A microcontroller like the AVR has no machine code in it when you buy it. I will try to explain why a bootloader is used, hope I explain it clearly enough.
Once you write your program you either compile it if you are using a high level language like C, or assemble it if you wrote it in the assembly language of a the chip. The output from doing this is the machine code.
You want to get that machine code into the microcontrollers flash memory, so that on power up the CPU in the microcontroller can start to execute the machine code.
In order to do this you have to buy or build a programmer device. The old type programmer had a socket that you plugged your microcontroller into and then downloaded the machine code into the microcontroller. Nowadays most microcontroller support in circuit programmers. Deviced that connect to the pc and to a certain pins of the microcontroller in circuit.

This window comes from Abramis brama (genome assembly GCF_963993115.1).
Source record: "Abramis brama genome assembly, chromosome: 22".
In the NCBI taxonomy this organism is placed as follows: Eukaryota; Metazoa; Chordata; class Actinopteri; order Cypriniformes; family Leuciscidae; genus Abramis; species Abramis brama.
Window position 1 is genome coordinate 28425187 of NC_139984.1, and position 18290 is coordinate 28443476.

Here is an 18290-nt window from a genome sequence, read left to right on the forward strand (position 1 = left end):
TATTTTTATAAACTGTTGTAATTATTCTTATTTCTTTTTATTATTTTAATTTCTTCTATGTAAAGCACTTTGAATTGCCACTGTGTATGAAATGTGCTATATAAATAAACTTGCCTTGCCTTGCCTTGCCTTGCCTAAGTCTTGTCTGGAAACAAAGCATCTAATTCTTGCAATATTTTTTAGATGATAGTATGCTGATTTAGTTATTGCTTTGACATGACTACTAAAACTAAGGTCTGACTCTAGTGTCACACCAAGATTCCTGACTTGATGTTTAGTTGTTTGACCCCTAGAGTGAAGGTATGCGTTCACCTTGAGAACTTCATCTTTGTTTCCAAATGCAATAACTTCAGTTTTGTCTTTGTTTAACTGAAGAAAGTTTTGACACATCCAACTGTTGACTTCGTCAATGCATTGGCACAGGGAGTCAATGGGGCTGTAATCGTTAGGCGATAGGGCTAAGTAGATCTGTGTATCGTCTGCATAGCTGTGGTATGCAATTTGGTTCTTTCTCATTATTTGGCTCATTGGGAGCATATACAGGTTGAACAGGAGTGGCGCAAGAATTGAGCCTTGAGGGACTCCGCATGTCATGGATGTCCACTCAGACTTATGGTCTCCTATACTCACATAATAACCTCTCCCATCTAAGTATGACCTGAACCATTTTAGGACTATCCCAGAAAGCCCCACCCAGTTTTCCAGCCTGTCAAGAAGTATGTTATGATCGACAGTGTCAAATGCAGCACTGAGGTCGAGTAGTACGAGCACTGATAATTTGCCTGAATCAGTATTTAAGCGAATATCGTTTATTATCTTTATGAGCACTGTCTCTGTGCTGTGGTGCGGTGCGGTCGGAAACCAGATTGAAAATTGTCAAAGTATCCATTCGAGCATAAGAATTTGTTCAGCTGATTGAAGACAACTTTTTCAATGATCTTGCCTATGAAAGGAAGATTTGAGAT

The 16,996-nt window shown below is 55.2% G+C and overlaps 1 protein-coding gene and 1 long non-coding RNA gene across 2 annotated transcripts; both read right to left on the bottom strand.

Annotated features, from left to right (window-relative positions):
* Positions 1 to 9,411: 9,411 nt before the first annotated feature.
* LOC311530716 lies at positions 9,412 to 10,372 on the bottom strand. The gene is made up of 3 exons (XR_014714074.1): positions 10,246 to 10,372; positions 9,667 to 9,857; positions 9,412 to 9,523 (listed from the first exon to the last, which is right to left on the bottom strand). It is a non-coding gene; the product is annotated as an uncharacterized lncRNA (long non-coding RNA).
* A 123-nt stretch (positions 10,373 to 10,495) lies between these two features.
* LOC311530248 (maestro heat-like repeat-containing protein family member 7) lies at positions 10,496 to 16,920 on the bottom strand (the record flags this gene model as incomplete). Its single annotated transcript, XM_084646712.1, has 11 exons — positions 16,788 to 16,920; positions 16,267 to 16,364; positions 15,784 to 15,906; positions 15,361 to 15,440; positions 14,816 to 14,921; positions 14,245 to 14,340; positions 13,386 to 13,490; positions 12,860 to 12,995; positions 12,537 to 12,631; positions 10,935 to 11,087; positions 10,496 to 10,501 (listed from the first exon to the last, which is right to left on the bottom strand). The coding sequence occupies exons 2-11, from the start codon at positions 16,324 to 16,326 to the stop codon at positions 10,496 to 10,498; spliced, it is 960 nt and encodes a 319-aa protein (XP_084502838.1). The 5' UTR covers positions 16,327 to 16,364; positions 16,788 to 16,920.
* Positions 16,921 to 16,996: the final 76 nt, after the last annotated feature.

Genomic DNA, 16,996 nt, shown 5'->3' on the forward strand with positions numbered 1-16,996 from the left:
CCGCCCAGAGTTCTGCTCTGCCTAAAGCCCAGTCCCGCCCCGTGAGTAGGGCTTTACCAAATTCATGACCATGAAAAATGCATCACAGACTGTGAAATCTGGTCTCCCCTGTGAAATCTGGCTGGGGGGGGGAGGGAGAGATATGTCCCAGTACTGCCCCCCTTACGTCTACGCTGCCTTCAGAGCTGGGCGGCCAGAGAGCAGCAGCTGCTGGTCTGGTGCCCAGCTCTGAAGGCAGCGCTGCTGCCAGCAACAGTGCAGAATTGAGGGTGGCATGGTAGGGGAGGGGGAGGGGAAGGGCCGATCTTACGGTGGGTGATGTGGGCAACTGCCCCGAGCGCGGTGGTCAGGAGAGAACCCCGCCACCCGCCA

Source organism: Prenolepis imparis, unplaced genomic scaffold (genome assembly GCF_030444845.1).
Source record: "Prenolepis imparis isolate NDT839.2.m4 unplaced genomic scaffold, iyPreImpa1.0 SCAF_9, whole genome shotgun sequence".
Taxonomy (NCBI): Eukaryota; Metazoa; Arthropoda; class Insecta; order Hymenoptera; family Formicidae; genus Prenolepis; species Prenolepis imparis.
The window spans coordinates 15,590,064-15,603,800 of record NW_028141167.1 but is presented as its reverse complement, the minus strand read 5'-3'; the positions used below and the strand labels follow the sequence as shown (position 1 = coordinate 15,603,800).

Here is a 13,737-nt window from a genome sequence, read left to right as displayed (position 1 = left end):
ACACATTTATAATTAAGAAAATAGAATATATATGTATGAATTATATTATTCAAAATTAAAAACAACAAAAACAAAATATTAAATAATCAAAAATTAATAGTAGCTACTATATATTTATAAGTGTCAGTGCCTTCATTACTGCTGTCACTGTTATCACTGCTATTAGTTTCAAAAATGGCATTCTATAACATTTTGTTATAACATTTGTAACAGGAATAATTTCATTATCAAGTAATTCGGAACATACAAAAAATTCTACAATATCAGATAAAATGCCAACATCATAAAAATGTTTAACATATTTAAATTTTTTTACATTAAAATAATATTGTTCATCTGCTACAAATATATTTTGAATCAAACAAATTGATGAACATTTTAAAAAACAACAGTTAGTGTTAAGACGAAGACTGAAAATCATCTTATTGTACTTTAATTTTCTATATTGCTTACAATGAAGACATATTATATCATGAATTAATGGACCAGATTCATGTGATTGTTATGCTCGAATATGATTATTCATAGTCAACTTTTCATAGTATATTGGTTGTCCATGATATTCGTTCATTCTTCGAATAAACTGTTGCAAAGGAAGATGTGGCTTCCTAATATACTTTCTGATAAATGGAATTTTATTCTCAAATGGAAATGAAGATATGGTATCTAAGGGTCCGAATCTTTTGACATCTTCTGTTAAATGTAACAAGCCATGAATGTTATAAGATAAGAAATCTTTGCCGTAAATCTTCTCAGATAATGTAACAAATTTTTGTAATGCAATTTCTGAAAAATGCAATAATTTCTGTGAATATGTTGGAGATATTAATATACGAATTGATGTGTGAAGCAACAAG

Now instead of using a programmer which costs money or requires skill to build you can use the serial port of a microcontroller to download the send the machine code to the microcontroller.
Since microcontroller doesnt do this by default ( because the manufacturers expect you buy a device programmer from them ) you have to write a program that will listen on the serial port and take whatever it gets and put that into the program memory area. This program is called a bootloader.
This of course requires that the microcontroller has instructions that are able to write into its program memory.
The boot loader has to be programmed into the blank chip before it can work and you need to be able to interface the serial port to the PC.
The Arduino uses this and instead of interfacing the serial port of the AVR directly to the PC, it interfaces the serial port of the AVR to the FT232 which connects to the PC via USB. This allows the Arduino environment to download code into the chip through USB, provided that the bootloader is installed.
This is one of the nice things about Arduino, because it allows you to play with a microcontroller without having to buy or build an expensive programmer. Perfect for noobies to embedded systems.
Btw I was joking about the manufacturers wanting you to buy programmers. The reason I suppose is because not everybody wants bootloader functionality and to give you a blank slate to develop your own applications.